1. Zinnias for sure — They’re big on cut-and-come-again bloom production.
  2. Vining Sweet Peas – To take advantage of vertical space (plus, perfume city, my friend!)
  3. Heliotrope – Fairly small, well-behaved plants that smell delish. Great for containers.
  4. Lavender – Easy care, well-behaved, handsome, and extremely useful and versatile.
  5. Marigolds – Easy to grow, lots of blooms, and versatile for crafting.

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Those are tops on my list, too! Zinnias are just so beautiful and last so long as a cut flower. Everyone knows I’m a sucker for any type of pea especially sweet pea flowers. During Mother’s Day weekend, I was searching for bouquets at Pike’s Place Market for them.  I find Heliotrope to be such a great vertical element in a container and it has such a wonderful fragrance.

Could I almost say that a garden isn’t a garden without lavender. An essential for anyone that loves cutting for indoors, using for crafts, cooking or baking. You’ve convinced me that I need to add Marigolds to my garden. I’ve always looked at them and thought they were not very pretty and SO old-fashion, but your craft project on page 106 to create a dye-bath with them for scarfs is absolutely brilliant and a great idea that I would love to do as gifts for friends.

Thank you Chris for taking the time to do this interview and with sharing this amazing knowledge with the world! Wishing you great success with your book!

Reader Note: By clicking on the plant you are interested in – it will take you to a source such as Baker Creek Heirloom Seed Co, Botanical Interests, Johnny’s Selected Seeds, Renee’s Garden, Seed Savers Exchange, The Shop at Monticello, Southern Exposure Seed Company, Terrior Seeds and Victory Seed Company.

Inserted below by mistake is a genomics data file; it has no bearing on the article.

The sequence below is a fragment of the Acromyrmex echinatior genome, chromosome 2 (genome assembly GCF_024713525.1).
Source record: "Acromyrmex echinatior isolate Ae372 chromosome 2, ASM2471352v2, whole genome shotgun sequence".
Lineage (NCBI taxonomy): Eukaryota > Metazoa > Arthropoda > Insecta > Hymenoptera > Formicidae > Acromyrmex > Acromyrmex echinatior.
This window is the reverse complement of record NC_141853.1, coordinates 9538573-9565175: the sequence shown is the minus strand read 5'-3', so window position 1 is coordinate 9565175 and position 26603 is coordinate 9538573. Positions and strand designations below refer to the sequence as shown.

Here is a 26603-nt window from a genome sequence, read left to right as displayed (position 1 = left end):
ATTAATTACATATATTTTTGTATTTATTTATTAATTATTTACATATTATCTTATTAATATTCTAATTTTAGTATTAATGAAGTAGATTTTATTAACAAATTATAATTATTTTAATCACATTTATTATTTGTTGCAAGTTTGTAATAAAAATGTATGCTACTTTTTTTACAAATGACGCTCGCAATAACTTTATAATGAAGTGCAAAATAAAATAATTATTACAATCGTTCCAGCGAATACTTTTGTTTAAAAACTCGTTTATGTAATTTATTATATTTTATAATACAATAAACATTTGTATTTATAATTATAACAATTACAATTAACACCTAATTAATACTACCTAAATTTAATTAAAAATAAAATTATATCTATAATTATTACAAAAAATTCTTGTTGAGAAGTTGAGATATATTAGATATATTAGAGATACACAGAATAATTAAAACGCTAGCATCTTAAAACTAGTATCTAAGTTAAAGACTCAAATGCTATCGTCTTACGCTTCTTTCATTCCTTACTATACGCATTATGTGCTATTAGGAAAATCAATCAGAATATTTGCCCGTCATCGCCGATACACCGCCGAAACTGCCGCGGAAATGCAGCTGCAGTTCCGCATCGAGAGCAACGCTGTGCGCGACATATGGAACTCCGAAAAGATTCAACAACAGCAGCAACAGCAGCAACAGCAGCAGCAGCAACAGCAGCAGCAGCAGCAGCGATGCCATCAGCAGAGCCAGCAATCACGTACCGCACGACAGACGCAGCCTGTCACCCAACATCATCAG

More Information About Chris:
Chris McLaughlin is a writer and author whose hands have been in the soil for nearly 40 years. She became a master gardener in 2000, followed up with specialty certificates in wildlife, children’s, and vegetable gardening. She’s the author of seven books including, A Garden to Dye For (St. Lynn’s Press) and Vertical Vegetable Gardening (Alpha Books). Her work can be found in Fine Gardening Magazine, Hobby Farm Home Magazine, Urban Farm Magazine, The Heirloom Gardener Magazine, and Mother Earth Living. Online, she’s a staff blogger for Finegardening.com and has written for a variety of sites including Vegetable Gardener.com, About.com, Fix.com, and From Scratch Magazine.
Chris and her family live on a flower and fiber farm in the Northern California foothills where they grow flowers, food, and Angora goats. You can track her down at her brand-spanking-new website, FlowersInk.com.